|Dry Braking||▲Michelin CrossClimate SUV: 38.9 M|
▼Nokian WeatherProof SUV: 43.6 M
|Dry Handling||▲Michelin CrossClimate SUV: 95.2 Km/H|
▼Gripmax Status AllClimate: 92 Km/H
|Wet Braking||▲Goodyear Vector 4 Seasons Gen 2 SUV: 55.6 M|
▼Gripmax Status AllClimate: 88.5 M
|Wet Handling||▲Continental AllSeasonContact: 80 Km/H|
▼Gripmax Status AllClimate: 66.8 Km/H
|Straight Aqua||▲Falken EUROALL SEASON AS210: 76.4 Km/H|
▼Gripmax Status AllClimate: 68.5 Km/H
|Snow Braking||▲Nokian WeatherProof SUV: 23.5 M|
▼Gripmax Status AllClimate: 28.5 M
|Snow Handling||▲Continental AllSeasonContact: 47.3 Km/H|
▼Gripmax Status AllClimate: 43 Km/H
|Noise||▲Goodyear Vector 4 Seasons Gen 2 SUV: 72.1 dB|
▼Gripmax Status AllClimate: 73.8 dB
|Price||▲Gripmax Status AllClimate: 480 |
▼Michelin CrossClimate SUV: 830
|Rolling Resistance||▲Continental AllSeasonContact: 6.73 kg / t|
▼Nokian WeatherProof SUV: 8.55 kg / t
As usual, all seven tyre patterns were tested in the dry, wet and snow, and as a reference Auto Bild included a premium summer and winter tyre.
As we've seen before, the balance of all season vs summer tyres follows a general trend. Summer tyres do the best in the wet and dry, but cannot perform in snowy conditions.
When it comes to comparing all season tyres against winter tyres, things get a little more muddled. In this test the unnamed premium winter tyre only won the aquaplaning test. It was strong in the snow, but not the strongest on test, and while it was weaker in the dry and wet than most of the all season tyres, it wasn't the worst. It just goes to show, the range of all season tyres abilities can span from dry optimised, like the Michelin Crossclimate to a winter tyre beating all season tyre, like the Nokian Weatherproof.
The dry braking results yielded no big surprises, with the summer tyre and Michelin CrossClimate leading the pack. The Continental was the best of the rest, with the winter bias Nokian Weatherproof struggling to stop the SUV in dry conditions.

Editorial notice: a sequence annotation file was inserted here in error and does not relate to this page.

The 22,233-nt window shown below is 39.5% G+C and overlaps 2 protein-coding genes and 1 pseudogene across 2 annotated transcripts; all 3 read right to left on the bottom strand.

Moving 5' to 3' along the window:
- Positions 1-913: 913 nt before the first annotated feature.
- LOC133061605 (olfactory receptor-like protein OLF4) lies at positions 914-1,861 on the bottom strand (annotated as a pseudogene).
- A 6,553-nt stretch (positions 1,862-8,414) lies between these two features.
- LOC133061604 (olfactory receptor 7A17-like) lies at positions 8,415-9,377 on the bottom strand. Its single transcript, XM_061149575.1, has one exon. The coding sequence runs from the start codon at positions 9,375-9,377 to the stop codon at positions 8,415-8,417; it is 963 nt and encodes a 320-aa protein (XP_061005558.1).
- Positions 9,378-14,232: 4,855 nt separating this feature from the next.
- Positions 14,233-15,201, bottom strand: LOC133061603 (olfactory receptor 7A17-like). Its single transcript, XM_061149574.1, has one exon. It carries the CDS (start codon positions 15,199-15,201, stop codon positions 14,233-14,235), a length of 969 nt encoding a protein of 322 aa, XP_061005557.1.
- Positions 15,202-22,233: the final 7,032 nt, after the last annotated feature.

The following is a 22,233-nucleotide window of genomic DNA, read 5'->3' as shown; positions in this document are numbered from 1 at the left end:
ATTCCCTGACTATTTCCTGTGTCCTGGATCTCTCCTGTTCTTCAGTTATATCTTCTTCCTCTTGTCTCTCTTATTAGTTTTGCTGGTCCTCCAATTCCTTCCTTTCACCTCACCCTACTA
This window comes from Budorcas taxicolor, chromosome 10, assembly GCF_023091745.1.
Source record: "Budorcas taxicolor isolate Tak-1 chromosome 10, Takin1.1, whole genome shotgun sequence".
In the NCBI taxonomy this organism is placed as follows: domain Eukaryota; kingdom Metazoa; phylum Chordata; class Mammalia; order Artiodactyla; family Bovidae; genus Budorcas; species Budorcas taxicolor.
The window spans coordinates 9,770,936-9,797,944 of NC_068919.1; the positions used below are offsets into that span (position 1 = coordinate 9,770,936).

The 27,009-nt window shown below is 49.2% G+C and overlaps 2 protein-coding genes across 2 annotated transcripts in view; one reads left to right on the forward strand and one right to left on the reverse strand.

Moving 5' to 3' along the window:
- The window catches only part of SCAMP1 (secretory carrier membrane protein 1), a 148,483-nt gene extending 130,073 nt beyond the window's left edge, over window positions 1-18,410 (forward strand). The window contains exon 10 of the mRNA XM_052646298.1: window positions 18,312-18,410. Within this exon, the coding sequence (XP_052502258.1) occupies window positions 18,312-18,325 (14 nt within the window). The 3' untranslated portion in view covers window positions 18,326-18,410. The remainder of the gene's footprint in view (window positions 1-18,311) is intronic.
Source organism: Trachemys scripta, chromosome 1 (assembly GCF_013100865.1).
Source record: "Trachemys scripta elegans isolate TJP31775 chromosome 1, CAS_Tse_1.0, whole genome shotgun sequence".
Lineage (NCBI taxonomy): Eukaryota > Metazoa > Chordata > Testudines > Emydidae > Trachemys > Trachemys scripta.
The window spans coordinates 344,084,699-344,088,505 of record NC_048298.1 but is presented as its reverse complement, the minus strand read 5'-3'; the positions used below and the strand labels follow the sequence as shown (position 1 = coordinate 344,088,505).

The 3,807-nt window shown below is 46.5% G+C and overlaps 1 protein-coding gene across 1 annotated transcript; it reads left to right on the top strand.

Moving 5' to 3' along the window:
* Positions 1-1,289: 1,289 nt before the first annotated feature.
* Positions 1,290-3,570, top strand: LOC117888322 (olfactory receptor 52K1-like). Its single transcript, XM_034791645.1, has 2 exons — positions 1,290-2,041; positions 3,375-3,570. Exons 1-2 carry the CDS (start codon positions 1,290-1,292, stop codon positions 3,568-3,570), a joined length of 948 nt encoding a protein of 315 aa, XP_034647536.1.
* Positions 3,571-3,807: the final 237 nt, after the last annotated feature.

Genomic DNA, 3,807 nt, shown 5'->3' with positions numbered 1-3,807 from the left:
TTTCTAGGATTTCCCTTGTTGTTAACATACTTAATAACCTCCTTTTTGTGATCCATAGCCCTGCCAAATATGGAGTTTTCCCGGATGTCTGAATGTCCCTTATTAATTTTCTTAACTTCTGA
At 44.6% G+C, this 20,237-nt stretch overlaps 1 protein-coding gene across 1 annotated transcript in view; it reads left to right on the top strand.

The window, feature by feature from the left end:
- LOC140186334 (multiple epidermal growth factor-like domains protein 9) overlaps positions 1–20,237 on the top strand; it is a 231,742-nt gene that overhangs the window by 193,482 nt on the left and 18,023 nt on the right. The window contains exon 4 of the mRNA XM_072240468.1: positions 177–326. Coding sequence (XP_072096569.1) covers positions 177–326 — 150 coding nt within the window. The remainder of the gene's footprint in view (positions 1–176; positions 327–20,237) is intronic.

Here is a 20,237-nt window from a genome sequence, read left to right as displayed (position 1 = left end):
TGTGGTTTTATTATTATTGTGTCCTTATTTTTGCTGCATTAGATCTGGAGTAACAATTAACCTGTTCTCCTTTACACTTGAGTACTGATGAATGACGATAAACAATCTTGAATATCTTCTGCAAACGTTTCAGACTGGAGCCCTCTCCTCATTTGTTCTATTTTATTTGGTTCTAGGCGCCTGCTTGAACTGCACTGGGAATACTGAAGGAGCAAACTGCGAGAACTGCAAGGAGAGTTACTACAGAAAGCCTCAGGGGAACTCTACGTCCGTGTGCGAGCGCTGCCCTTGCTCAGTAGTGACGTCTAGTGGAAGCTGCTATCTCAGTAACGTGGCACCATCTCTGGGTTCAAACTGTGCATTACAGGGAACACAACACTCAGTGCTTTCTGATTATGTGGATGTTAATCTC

The dry handling results were similar to the dry braking, with the summer and Michelin leading the pack.
During wet braking, the Vredestein and Continental were closest to the summer tyres distances, just 0.1 meters off. The Nokian, Falken struggled compared to the best on test, and the budget GripMax was shockingly bad.
As with the dry handling results, the wet handling results showed a similar order to wet braking.
The straight aquaplaning results had the reference winter tyre winning the test, with the summer in the middle of the all season tyres.
The winter bias Nokian all season tyre won snow braking, stopping in a shorter distance than even the full winter tyre! Continental Did a great job of mixing dry, wet and snow results by finishing second.
The Continental and Nokian were again the strongest tyres during snow handling, besting the full winter tyre. The summer tyre could not complete a lap of snow handling, so didn't set a time.
The Goodyear was the only tyre to match the low noise of the summer tyre.
The Continental and Michelin had the lowest rolling resistance on test, but were some of the most expensive tyres to purchase at the time of test.
1st: Vredestein Quatrac 5
Negative: None mentioned.
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Negative: Understeer in the dry.
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Negative: Average snow cornering, understeer in the dry.
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Negative: Extended wet and dry braking, understeer in the dry.
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Negative: Slow steering, understeer and long braking distances in the wet, average comfort.
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Negative: Very poor grip in the wet and snow, very long wet braking distances, poor dry handling.
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